Cablevision to launch interactive commercials for couch potatoes

It's a time-honored television tradition: the direct-response ad, urging viewers to act now to order some gadget over the phone or online. Now, Cablevision (CVC) is aiming to make things even easier for couch potatoes with the introduction of interactive ads. Using pop-up or banner displays, the spots will prompt viewers to click on their remotes during commercials, with the promised reward of a coupon or product sample.

The service will be introduced to Cablevision's 3 million iO TV digital cable subscribers in October, and the cable giant has signed up paint company Benjamin Moore as one of its first customers, according to Cablevision spokeswoman Charlstie Laytin. People who click on the Benjamin Moore ad will be sent a coupon for a free two-ounce color sample.
And who can resist the lure of free stuff? Connecting television ads with interactivity has long been the holy grail of marketers, but getting consumers to click on the ads have proved tough. With this hook, perhaps Cablevision will actually motivate viewers to click on interactive ads. DailyFinance parent AOL was one of the early entrants into interactive advertising field, as was Microsoft with WebTV. And in June, Canoe Ventures said it was halting plans for its Community Addressable Messaging product, a service which would have allowed cable operators to simultaneously air one ad for most subscribers but a different ad in high-income cable service areas. At the time, Canoe also said it would shift its focus to interactive television.

Consumers may now be ready for interactive ads because they've become more used to clicking on their remotes to navigate digital video recorders or DVDs, said Colin Dixon, a senior partner at research firm The Diffusion Group who focuses on digital media and broadband media.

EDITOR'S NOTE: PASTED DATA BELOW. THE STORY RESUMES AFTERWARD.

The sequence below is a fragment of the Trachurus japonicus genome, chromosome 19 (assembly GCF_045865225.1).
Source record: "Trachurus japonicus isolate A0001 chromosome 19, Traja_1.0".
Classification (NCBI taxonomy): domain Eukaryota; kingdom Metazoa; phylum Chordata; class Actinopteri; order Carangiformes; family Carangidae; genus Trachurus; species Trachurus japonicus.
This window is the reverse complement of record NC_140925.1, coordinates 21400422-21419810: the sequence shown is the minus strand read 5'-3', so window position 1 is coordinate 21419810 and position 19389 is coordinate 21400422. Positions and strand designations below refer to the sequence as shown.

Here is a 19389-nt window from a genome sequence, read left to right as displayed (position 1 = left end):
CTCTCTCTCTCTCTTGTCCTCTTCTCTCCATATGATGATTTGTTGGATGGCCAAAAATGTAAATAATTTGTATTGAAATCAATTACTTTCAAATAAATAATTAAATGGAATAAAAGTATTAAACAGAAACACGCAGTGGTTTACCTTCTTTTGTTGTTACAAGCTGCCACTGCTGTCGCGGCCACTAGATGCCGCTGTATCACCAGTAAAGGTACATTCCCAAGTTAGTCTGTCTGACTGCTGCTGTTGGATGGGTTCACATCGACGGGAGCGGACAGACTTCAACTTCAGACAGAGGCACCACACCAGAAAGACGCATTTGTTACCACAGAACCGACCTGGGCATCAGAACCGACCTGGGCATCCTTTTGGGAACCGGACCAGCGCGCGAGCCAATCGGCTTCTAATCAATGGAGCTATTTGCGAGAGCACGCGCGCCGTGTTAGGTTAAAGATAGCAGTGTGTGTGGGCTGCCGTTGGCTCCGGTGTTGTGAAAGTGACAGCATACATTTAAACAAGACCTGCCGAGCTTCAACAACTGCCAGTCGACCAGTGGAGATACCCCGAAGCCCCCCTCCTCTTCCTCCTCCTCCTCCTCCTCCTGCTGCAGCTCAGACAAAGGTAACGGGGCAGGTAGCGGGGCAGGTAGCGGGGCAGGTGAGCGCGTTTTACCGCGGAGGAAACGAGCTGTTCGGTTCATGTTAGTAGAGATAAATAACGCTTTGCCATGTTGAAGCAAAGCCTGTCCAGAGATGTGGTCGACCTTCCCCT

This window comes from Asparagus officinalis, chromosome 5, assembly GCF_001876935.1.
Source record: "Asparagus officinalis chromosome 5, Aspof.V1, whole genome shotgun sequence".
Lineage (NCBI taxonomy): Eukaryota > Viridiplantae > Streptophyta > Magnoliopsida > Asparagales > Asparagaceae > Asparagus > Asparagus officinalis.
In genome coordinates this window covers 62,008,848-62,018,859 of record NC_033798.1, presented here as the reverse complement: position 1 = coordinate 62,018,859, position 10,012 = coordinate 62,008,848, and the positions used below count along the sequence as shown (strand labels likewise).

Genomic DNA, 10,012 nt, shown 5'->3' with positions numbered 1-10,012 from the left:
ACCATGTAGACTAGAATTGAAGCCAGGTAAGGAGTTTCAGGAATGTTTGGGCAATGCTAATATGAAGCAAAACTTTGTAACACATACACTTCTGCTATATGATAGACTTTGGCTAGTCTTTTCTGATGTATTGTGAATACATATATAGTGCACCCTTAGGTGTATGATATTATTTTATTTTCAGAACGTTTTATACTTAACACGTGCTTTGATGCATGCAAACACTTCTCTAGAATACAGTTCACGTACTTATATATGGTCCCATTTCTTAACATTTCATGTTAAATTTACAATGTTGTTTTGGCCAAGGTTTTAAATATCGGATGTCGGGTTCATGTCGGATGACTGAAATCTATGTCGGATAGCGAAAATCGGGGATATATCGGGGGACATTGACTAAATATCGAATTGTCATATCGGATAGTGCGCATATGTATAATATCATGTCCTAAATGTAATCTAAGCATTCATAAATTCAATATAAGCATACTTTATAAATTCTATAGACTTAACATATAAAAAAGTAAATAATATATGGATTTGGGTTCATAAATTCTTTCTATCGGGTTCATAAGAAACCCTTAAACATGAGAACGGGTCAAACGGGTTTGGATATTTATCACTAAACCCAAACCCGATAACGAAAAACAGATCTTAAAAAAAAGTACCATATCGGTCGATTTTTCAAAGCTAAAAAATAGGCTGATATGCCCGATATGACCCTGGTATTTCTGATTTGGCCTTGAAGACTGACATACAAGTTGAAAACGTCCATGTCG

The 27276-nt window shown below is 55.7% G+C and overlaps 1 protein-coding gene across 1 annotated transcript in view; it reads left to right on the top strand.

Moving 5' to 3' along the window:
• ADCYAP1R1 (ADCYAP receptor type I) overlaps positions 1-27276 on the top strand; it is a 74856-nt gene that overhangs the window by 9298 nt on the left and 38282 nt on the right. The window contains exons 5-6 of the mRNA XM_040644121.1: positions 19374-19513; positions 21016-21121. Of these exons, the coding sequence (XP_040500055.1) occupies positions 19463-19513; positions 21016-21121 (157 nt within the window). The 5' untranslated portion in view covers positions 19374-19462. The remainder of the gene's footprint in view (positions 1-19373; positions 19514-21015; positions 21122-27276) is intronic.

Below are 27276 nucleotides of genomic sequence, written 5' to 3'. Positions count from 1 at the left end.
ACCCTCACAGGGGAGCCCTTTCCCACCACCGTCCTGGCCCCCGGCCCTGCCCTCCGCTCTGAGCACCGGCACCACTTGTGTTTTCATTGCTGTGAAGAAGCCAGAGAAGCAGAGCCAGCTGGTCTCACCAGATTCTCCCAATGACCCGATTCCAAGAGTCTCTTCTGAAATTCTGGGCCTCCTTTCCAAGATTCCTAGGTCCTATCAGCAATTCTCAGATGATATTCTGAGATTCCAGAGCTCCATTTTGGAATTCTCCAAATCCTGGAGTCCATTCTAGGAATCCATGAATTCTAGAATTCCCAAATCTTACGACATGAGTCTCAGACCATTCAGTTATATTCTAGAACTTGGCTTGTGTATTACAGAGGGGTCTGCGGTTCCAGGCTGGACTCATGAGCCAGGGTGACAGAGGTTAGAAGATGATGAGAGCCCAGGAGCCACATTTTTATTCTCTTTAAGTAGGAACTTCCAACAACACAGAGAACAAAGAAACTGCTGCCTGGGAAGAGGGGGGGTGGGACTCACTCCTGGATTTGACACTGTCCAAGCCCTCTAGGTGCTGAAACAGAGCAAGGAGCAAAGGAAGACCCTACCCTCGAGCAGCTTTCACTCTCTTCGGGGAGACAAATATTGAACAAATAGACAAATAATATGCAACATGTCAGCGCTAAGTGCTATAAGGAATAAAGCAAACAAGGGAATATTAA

The U.S. consumer "had been a very passive, sit-back-and-watch" type of TV viewer, which hurt interactive television's chances of success in the past, Dixon noted. But because the way consumers interact with their TVs has changed during the last few years, Dixon said Cablevision has picked a good time to start an interactive-ad service. "They'll probably get a good response rate," he predicted.

Interactive TV ads tend to have higher click rates of 2 to 3 percent, higher than the 0.27 percent click rate of traditional internet ads, said Rob Aksman, head of experience design at the interactive advertising firm BrightLine iTV. "There is less clutter in the TV space," Aksman said. And, he added, web surfers are more likely to be searching for specific information and aren't as easily distracted by ad messages.

To get viewers interested in its new interactive ads, Cablevision is airing a television spot to introduce consumers to the concept of the service, called Optimum Select. It's probably no accident that the spot shows a woman navigating what many might consider extremely annoying marketing experiences: getting bombarded by a car salesman and a perfume spritzer in a department store. The spot suggests Optimum Select will allow you to order a perfume sample rather than getting drenched with eau de toilette, or get information about a new sedan without sucked into a car salesman's spiel.

And that might be worth clicking on.
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